Whilst the court struggles with backlogs and a rise in family law cases generally, couples can eliminate the need to suffer judicial delay by mediating their family law dispute or instructing collaborative solicitors. Ultimately, the court will still need to process the petition and the final agreement (the consent order), but the bulk of the work can be kept out of the courts. Indeed, collaborative agreements are usually fast tracked to a judge for approval.”
Susi Gillespie, Partner, Head of Family Law Department, Mediator and Collaborative Lawyer at Thomas Mansfield Solicitors:
APPOINTMENTS OF THE WEEK
11KBW has recruited Jamie Susskind as a new tenant. Susskind (call 2013) specialises in High Court commercial-employment cases and tribunal litigation. He also has a general commercial/arbitration practice, and a developing practice in information law.
Susskind has a particular interest in data governance, privacy law, and free speech and has written widely on these subjects. Previously he was with the chambers of Gavin Maxwell QC and he has held fellowships at Cambridge and Harvard Universities as well as at the Berggruen Institute. He is the author of Future Politics: Living Together in a World Transformed by Tech (It can also be said with some confidence that his dad knows a thing or two about digital transformation, comments The LegalDiarist).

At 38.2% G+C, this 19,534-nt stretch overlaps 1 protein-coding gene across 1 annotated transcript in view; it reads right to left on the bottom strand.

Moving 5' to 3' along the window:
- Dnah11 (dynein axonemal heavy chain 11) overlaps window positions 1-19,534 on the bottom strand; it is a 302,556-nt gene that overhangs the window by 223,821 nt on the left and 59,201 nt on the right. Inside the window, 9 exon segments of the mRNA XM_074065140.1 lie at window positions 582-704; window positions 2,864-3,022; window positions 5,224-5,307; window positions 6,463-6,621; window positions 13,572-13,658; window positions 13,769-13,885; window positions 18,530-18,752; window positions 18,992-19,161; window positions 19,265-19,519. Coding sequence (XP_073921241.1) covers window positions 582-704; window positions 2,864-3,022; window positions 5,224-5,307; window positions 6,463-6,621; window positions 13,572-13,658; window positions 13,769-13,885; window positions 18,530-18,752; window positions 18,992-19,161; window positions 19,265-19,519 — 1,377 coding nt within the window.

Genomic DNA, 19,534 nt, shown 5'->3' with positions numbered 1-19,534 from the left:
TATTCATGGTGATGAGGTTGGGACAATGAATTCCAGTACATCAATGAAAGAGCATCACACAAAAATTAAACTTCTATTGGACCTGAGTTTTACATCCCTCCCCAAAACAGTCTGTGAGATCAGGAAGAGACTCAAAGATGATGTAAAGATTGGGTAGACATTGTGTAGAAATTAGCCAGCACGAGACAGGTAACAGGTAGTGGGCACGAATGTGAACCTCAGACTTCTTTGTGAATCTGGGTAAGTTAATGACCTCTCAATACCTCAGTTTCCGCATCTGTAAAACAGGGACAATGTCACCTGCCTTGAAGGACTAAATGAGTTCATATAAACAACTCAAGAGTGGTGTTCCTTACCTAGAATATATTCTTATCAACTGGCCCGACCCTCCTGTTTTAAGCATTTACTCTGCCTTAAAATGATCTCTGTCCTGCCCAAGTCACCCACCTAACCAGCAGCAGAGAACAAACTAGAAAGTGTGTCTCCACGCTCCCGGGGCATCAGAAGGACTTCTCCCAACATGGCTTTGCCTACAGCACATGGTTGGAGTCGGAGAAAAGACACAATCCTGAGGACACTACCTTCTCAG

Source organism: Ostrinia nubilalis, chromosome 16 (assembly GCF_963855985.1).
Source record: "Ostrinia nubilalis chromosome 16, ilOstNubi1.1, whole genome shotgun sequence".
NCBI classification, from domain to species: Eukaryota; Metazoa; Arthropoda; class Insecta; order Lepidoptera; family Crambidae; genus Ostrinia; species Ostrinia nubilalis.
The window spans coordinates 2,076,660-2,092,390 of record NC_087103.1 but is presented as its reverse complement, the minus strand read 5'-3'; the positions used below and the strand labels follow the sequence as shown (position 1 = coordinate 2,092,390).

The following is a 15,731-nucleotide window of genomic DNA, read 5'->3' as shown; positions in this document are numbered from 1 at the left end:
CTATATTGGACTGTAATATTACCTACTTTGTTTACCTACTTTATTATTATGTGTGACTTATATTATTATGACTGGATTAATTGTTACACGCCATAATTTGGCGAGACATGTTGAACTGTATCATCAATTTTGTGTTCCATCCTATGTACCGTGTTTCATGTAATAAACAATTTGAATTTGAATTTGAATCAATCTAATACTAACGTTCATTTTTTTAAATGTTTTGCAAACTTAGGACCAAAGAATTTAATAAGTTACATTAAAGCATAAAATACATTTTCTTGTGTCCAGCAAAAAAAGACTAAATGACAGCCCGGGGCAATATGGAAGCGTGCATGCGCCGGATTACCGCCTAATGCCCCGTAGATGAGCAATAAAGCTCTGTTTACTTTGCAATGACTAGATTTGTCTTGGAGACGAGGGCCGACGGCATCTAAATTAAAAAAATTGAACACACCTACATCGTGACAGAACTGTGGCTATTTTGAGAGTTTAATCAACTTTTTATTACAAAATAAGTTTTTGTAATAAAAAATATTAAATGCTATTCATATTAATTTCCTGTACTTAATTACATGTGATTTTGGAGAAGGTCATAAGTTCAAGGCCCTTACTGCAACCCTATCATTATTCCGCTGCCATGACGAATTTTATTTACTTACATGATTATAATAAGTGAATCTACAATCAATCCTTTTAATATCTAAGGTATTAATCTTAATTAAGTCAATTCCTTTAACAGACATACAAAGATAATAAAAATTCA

Thomas Mansfield Solicitors has appointed Paula Kumar as a new new partner and Head of Dispute Resolution. Specialising in complex commercial, employment and media disputes, Kumar was formerly the head of Dispute Resolution and Employment at Ignition Law, a firm focused on start-ups, scale-ups and entrepreneurs.
Established in 2004, Thomas Mansfield Solicitors has grown steadily and this latest expansion reflects increasing market demand for litigation and dispute resolution services. Kumar will work alongside Consultant, Paul Thomas, who recently secured one of the most significant judgments on costs in 20 years, in an ongoing private equity partnership dispute between Melford Capital Partners (Holdings) LLP and Others and Frederick John Wingfield Digby.
Neill Thomas, Managing Partner and Co-Founder of Thomas Mansfield Solicitors comments, “Through the businesses our employment law team are working with we have found that there is a substantial demand for our advice on litigation and dispute resolution matters. With Paula’s help we plan to grow the team and develop the offering further.”
Policy Exchange invites you to
Making a Success of Levelling up
Outgoing Chief Economist, Bank of England
Time & Date
Monday 28th June 2021
13.00 – Webinar start
14.00 – Webinar close
Registration Register Here